Building Bridges – Aspen Dental Expands Its Reach Into Western Mass.; Three Offices Are Planned

Dr. Runjan Seth says there are many reasons why some people simply don’t go the dentist.


The cost of treatment is a big factor, he told The Healthcare News, as is access to quality care. And then, there’s the inevitable embarrassment that people would feel after settling into a dentist’s chair after years, perhaps decades, of neglecting their teeth.

“Those are all barriers,” said Seth, current director of care at the new West Springfield location of New York-based Aspen dental, the largest dental practice management group in the Northeast. “What we want to do is remove those barriers.”
That’s what Aspen has been doing for the past 20 years, said Seth, noting that the company specializes in providing care to the 40{06cf2b9696b159f874511d23dbc893eb1ac83014175ed30550cfff22781411e5} of the population that does not make regular visits to a dentist.

Aspen made a 2,100-square-foot storefront in the Riverdale Shops on Route 5 its 45th location in the Northeast, and its first move into the Western Mass. market, said Vicki D’Agostino, a spokesperson for the chain. And more local offices are planned.

East Longmeadow is the probable site of one location, which may open later this year, she said, adding that sites are also being scouted in Springfield and other communities.

Seth told The Healthcare News that the Aspen model, similar to that used by a growing number of practice management outfits, has worked in many other regions, and it is already off to a good start in Western Mass. That model provides benefits for patients, in the form of comfort, convenience, affordable care, and a wide range of services, he said, and benefits for dentists as well.

“In this model, I can focus on dentistry,” he explained, “not on finding real estate, managing an office, and dealing with a host of administrative and regulatory issues. I can focus on my patients.”

No Teething Troubles

Seth told The Healthcare News that the volume of business recorded in the West Springfield office’s first few weeks confirmed that, in this area, as in many other regions, there is a large population that he calls “not compliant.”

These are individuals who will usually see a dentist only in times of emergency. Many of these individuals don’t have insurance, he explained. Some do, but they have, for whatever reason, neglected their teeth and need some incentive to get back in the chair.

To be more precise, such individuals need a “comfort zone,” said Seth, and Aspen is designed to provide just that.

“We want to make people feel at ease,” he explained. “We want to break down those barriers, and we do that by providing accessibility, having convenient hours, staying open on weekends, taking most dental insurances, and taking walk-ins.

“We want to take away all those excuses that people come up with for not going to the dentist.”

The model has worked in other areas, said Seth, who supervises Aspen’s dental operations in Massachusetts and is currently the dentist in residence at the West Springfield office — soon to be succeeded by a permanent on-site dentist. The company also has practices in Connecticut, Rhode Island, New York, New Hampshire, and Pennsylvania.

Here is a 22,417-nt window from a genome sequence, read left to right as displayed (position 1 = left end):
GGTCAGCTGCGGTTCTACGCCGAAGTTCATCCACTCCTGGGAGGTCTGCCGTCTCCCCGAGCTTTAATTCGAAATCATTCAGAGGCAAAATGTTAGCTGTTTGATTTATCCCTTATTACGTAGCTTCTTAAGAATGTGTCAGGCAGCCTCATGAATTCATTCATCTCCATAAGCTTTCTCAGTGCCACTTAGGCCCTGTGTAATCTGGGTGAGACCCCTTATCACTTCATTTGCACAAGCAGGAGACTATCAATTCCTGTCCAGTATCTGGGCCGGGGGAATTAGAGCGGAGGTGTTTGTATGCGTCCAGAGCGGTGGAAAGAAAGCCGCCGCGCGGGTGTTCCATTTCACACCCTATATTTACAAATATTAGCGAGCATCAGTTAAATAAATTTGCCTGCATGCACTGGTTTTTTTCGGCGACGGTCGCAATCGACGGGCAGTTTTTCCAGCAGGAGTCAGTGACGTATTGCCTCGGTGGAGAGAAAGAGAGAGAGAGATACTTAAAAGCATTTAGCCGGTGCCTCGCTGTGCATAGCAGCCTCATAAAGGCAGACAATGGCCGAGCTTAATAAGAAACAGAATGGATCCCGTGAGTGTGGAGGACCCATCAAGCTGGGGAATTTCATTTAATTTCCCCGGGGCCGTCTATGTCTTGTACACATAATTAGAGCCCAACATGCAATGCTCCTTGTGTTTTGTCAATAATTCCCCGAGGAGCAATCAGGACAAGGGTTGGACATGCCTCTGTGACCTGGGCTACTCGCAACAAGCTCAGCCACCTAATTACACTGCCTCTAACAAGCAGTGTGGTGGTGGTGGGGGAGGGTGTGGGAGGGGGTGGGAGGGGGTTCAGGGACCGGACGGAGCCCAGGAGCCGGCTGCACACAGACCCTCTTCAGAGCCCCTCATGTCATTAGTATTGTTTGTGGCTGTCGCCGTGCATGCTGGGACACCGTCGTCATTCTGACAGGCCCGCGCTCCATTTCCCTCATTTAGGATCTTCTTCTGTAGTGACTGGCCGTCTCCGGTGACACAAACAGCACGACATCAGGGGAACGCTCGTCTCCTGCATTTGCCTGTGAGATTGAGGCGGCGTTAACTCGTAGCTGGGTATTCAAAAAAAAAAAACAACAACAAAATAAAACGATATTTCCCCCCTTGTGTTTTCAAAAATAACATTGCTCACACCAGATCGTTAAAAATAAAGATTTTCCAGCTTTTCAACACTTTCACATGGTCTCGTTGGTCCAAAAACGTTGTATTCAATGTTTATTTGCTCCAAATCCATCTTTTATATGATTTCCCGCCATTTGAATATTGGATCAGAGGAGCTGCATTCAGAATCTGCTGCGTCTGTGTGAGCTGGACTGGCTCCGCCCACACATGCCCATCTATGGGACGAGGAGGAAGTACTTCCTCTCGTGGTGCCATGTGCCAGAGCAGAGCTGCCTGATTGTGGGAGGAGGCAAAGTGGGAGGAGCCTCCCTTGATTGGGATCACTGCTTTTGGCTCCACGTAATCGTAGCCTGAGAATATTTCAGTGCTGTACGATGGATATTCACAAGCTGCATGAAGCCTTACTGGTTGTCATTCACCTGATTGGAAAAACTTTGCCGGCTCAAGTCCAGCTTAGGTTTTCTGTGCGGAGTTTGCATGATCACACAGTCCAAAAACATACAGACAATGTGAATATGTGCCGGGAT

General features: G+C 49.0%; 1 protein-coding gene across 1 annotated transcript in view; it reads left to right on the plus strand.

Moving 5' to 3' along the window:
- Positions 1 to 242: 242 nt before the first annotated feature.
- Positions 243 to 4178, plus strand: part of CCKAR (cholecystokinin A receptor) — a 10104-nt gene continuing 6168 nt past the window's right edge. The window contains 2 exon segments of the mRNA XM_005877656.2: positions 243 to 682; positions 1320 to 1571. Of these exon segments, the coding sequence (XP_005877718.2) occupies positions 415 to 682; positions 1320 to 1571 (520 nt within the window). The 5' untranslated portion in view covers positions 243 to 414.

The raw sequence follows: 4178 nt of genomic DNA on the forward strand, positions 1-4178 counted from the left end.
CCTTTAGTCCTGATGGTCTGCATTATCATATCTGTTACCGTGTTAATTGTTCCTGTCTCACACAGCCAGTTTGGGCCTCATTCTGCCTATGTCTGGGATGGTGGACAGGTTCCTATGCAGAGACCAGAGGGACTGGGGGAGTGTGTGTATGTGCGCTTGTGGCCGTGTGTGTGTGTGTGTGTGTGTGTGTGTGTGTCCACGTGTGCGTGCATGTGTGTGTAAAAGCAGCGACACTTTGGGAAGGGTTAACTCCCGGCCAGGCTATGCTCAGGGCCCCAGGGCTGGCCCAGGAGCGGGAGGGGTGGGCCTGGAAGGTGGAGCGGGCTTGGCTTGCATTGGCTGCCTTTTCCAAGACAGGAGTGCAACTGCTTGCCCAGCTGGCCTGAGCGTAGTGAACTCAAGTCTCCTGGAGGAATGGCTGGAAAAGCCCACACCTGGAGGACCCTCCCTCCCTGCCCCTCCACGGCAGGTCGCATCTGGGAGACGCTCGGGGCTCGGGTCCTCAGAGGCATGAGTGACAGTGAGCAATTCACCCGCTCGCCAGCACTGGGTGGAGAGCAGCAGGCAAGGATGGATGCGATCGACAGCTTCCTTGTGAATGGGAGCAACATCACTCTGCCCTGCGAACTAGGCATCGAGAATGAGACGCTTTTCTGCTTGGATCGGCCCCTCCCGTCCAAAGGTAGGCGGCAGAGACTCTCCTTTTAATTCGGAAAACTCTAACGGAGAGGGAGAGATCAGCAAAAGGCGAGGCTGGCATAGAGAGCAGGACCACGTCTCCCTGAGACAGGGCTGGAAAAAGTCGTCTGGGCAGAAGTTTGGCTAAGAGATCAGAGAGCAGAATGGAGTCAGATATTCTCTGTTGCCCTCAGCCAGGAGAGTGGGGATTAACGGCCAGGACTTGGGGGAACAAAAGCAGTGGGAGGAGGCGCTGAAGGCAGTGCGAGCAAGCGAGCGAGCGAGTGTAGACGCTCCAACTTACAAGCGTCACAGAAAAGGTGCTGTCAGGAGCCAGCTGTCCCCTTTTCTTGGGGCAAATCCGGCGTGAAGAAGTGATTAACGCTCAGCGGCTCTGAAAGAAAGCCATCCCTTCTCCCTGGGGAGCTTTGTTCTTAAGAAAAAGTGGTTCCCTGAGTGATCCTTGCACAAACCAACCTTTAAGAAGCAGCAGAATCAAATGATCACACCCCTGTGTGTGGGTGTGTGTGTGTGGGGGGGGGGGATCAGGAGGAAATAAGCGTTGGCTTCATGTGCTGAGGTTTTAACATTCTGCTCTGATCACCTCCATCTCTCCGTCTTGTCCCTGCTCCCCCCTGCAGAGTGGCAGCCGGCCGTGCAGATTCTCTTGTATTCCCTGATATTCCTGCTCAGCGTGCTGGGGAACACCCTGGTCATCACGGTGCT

Each office provides a full range of services to patients, including general and cosmetic dentistry such as teeth whitening, hypiene and oral surgery, and fixed and removable prosthetic dentistry. The company also specializes in dentures, offering patients a choice of eight styles of full and partial dentures.

Aspen looks to place its offices in high-visibility areas such as the Riverdale Shops, areas that provide easy access and ample parking, said D’Agostino. She told The Healthcare News that the company has several offices in the Boston area and has been moving west over the past several years. Offices were recently opened in Worcester and Leominster, she said, and five new locations are planned for the Worcester/Springfield area.

She said Western Mass. has a desirable demographic for the company, and the area is not currently served by many practices that cater specifically to the not-compliant client population.

“When we come into an area, we’re not taking patients away from other dentists,” Seth explained, “because most of the people we see haven’t been going to a dentist.”

In addition to bringing benefits for patients, the Aspen model is also attractive to dentists, said Seth, who told The Healthcare News there is a growing trend in dentistry for practitioners to join larger practices, such as Aspen, rather than put their own name over the door.

“There are many advantages to this business model,” he said. “For starters, running a practice is a load — there are a lot of regulatory issues to deal with today. It’s hard to go into dentistry and keep up with all those regulations.”

“By joining a practice like this, a dentist can focus on dentistry and let the management company handle the backroom operations,” he said. “We have four years of dental school behind us, but most of us don’t have any business background.”

Another benefit to the Aspen model is the ability dentists within the group have to share ideas and gain insight from their colleagues. “Dentistry is often an isolated exercise,” said D’Agostino. “Here, people can bounce ideas off one another. There is a lot of shared knowledge.”

Something to Chew On


That’s what Aspen wants to eliminate — for patients and dentists alike. The company has a 20-year track record for success, and it has every reason to believe it can continue that tradition in Western Mass.

If it can, then many people will have reason to smile.

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